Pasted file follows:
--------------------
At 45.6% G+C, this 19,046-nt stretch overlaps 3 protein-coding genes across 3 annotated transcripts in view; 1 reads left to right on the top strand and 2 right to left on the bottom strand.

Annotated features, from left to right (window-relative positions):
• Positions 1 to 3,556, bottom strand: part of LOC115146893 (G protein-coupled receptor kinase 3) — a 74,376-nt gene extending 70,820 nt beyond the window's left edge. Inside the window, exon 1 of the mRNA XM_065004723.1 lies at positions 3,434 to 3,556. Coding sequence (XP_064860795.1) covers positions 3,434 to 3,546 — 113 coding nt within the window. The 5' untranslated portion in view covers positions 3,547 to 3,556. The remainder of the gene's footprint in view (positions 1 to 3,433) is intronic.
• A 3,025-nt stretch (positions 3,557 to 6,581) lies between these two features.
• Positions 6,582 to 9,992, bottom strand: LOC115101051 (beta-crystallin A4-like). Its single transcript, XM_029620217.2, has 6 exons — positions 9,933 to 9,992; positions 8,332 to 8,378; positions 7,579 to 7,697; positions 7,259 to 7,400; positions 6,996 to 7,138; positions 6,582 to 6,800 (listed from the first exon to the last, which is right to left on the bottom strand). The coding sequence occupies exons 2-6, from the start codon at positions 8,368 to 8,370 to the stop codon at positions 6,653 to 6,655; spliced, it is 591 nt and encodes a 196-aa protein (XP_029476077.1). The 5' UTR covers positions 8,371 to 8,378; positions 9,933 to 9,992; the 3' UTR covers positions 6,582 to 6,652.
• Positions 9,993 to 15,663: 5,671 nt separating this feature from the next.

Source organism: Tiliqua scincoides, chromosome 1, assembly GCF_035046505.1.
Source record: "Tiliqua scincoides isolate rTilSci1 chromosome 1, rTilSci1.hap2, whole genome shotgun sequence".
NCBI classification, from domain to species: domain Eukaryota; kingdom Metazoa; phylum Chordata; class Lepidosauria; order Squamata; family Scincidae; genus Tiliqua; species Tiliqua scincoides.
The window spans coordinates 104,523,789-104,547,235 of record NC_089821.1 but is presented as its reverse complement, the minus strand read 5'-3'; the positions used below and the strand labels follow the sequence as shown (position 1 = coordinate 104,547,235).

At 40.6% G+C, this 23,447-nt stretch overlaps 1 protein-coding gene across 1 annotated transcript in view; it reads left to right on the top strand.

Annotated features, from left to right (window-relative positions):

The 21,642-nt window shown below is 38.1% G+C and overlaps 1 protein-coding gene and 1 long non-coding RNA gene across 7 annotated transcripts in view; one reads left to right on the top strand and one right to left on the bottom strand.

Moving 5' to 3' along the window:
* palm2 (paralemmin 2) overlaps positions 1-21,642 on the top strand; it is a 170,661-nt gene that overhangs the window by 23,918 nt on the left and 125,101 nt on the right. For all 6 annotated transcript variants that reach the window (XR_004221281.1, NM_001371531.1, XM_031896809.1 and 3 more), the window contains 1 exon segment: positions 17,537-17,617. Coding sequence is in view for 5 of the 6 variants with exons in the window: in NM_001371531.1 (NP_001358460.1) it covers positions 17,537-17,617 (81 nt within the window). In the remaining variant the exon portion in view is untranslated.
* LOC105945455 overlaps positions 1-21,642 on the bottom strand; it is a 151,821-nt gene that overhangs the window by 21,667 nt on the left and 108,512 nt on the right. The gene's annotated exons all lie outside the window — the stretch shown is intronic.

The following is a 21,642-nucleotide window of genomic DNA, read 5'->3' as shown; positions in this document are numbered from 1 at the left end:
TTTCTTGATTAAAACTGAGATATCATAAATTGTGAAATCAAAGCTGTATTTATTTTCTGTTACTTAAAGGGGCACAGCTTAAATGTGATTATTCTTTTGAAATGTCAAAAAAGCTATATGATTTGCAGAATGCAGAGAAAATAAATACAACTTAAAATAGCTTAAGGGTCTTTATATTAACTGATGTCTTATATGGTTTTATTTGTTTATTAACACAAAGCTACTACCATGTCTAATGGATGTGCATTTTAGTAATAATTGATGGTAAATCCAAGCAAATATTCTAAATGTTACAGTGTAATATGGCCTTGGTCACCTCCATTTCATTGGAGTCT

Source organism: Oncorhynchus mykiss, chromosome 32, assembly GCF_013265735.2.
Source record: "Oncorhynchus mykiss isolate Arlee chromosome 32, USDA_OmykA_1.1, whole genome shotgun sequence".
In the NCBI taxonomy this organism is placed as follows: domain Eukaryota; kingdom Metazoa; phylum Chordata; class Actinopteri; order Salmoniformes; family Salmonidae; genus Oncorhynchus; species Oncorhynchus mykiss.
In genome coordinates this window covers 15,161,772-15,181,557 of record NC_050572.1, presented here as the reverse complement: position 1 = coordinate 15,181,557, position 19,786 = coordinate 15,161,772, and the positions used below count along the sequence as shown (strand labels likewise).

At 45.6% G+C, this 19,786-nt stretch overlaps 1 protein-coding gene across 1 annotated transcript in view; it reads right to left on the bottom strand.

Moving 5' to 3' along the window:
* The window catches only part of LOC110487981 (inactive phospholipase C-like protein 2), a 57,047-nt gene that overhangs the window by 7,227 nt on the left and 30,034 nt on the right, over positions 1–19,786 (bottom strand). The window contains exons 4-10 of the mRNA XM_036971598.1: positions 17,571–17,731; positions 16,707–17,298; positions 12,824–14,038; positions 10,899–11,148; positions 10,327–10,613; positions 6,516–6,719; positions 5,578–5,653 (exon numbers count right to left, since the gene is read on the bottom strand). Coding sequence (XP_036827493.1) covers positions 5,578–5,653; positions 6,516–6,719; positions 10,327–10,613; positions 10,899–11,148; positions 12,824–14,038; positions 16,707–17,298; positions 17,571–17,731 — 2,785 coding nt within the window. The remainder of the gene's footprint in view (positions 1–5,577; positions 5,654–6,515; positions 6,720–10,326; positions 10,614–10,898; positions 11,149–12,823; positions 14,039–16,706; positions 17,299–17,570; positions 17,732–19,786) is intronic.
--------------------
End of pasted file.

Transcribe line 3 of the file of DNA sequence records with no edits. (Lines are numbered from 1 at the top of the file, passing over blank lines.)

• Positions 1 to 3,556, bottom strand: part of LOC115146893 (G protein-coupled receptor kinase 3) — a 74,376-nt gene extending 70,820 nt beyond the window's left edge. Inside the window, exon 1 of the mRNA XM_065004723.1 lies at positions 3,434 to 3,556. Coding sequence (XP_064860795.1) covers positions 3,434 to 3,546 — 113 coding nt within the window. The 5' untranslated portion in view covers positions 3,547 to 3,556. The remainder of the gene's footprint in view (positions 1 to 3,433) is intronic.